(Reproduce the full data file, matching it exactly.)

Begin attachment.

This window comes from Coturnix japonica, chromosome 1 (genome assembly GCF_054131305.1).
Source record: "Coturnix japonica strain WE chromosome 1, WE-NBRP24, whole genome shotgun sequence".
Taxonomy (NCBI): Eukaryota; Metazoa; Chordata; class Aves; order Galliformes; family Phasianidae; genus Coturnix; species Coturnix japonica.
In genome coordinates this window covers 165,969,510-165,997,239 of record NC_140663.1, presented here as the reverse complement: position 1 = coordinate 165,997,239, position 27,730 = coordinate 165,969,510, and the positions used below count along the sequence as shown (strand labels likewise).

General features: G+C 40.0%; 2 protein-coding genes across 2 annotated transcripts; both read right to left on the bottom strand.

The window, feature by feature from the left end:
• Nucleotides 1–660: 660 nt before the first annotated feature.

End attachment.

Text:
This window comes from Coturnix japonica, chromosome 1 (genome assembly GCF_054131305.1).
Source record: "Coturnix japonica strain WE chromosome 1, WE-NBRP24, whole genome shotgun sequence".
Taxonomy (NCBI): Eukaryota; Metazoa; Chordata; class Aves; order Galliformes; family Phasianidae; genus Coturnix; species Coturnix japonica.
In genome coordinates this window covers 165,969,510-165,997,239 of record NC_140663.1, presented here as the reverse complement: position 1 = coordinate 165,997,239, position 27,730 = coordinate 165,969,510, and the positions used below count along the sequence as shown (strand labels likewise).

General features: G+C 40.0%; 2 protein-coding genes across 2 annotated transcripts; both read right to left on the bottom strand.

The window, feature by feature from the left end:
• Nucleotides 1–660: 660 nt before the first annotated feature.